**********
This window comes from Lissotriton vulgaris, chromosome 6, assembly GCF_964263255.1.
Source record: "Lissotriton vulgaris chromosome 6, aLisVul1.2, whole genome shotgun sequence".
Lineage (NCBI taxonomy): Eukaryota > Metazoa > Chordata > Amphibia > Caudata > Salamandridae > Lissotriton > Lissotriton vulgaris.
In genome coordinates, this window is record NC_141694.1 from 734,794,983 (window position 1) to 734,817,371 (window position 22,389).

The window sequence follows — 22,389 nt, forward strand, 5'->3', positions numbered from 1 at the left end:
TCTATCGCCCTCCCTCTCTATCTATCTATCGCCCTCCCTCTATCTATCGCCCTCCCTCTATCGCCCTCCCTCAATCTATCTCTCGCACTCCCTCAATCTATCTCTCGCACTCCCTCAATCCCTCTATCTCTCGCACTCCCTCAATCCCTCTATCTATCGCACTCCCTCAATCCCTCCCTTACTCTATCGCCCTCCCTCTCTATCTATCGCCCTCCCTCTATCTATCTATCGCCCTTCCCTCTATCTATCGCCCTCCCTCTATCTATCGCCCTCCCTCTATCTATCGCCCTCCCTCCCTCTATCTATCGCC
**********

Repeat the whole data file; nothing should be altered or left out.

This window comes from Lissotriton vulgaris, chromosome 6, assembly GCF_964263255.1.
Source record: "Lissotriton vulgaris chromosome 6, aLisVul1.2, whole genome shotgun sequence".
Lineage (NCBI taxonomy): Eukaryota > Metazoa > Chordata > Amphibia > Caudata > Salamandridae > Lissotriton > Lissotriton vulgaris.
In genome coordinates, this window is record NC_141694.1 from 734,794,983 (window position 1) to 734,817,371 (window position 22,389).

The window sequence follows — 22,389 nt, forward strand, 5'->3', positions numbered from 1 at the left end:
TCTATCGCCCTCCCTCTCTATCTATCTATCGCCCTCCCTCTATCTATCGCCCTCCCTCTATCGCCCTCCCTCAATCTATCTCTCGCACTCCCTCAATCTATCTCTCGCACTCCCTCAATCCCTCTATCTCTCGCACTCCCTCAATCCCTCTATCTATCGCACTCCCTCAATCCCTCCCTTACTCTATCGCCCTCCCTCTCTATCTATCGCCCTCCCTCTATCTATCTATCGCCCTTCCCTCTATCTATCGCCCTCCCTCTATCTATCGCCCTCCCTCTATCTATCGCCCTCCCTCCCTCTATCTATCGCC